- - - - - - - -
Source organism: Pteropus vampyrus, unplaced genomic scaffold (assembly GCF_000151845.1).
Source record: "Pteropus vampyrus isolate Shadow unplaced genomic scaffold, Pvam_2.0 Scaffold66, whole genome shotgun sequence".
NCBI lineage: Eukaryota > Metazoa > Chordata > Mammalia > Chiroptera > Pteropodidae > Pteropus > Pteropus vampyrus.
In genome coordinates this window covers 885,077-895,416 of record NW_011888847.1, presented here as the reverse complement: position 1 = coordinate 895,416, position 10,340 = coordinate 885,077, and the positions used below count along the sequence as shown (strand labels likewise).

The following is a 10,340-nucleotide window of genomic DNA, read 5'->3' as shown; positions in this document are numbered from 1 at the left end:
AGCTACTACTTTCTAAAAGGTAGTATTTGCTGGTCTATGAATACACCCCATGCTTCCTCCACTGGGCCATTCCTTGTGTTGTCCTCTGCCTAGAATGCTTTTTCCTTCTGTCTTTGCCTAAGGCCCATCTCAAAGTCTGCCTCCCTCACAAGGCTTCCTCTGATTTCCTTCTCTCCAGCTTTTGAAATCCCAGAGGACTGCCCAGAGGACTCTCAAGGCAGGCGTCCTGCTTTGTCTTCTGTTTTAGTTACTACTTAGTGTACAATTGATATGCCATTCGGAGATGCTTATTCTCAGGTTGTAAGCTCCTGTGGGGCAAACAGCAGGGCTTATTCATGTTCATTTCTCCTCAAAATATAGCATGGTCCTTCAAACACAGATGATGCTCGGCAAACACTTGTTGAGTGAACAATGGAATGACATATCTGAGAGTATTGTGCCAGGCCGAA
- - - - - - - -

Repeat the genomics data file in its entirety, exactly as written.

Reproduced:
Source organism: Pteropus vampyrus, unplaced genomic scaffold (assembly GCF_000151845.1).
Source record: "Pteropus vampyrus isolate Shadow unplaced genomic scaffold, Pvam_2.0 Scaffold66, whole genome shotgun sequence".
NCBI lineage: Eukaryota > Metazoa > Chordata > Mammalia > Chiroptera > Pteropodidae > Pteropus > Pteropus vampyrus.
In genome coordinates this window covers 885,077-895,416 of record NW_011888847.1, presented here as the reverse complement: position 1 = coordinate 895,416, position 10,340 = coordinate 885,077, and the positions used below count along the sequence as shown (strand labels likewise).

The following is a 10,340-nucleotide window of genomic DNA, read 5'->3' as shown; positions in this document are numbered from 1 at the left end:
AGCTACTACTTTCTAAAAGGTAGTATTTGCTGGTCTATGAATACACCCCATGCTTCCTCCACTGGGCCATTCCTTGTGTTGTCCTCTGCCTAGAATGCTTTTTCCTTCTGTCTTTGCCTAAGGCCCATCTCAAAGTCTGCCTCCCTCACAAGGCTTCCTCTGATTTCCTTCTCTCCAGCTTTTGAAATCCCAGAGGACTGCCCAGAGGACTCTCAAGGCAGGCGTCCTGCTTTGTCTTCTGTTTTAGTTACTACTTAGTGTACAATTGATATGCCATTCGGAGATGCTTATTCTCAGGTTGTAAGCTCCTGTGGGGCAAACAGCAGGGCTTATTCATGTTCATTTCTCCTCAAAATATAGCATGGTCCTTCAAACACAGATGATGCTCGGCAAACACTTGTTGAGTGAACAATGGAATGACATATCTGAGAGTATTGTGCCAGGCCGAA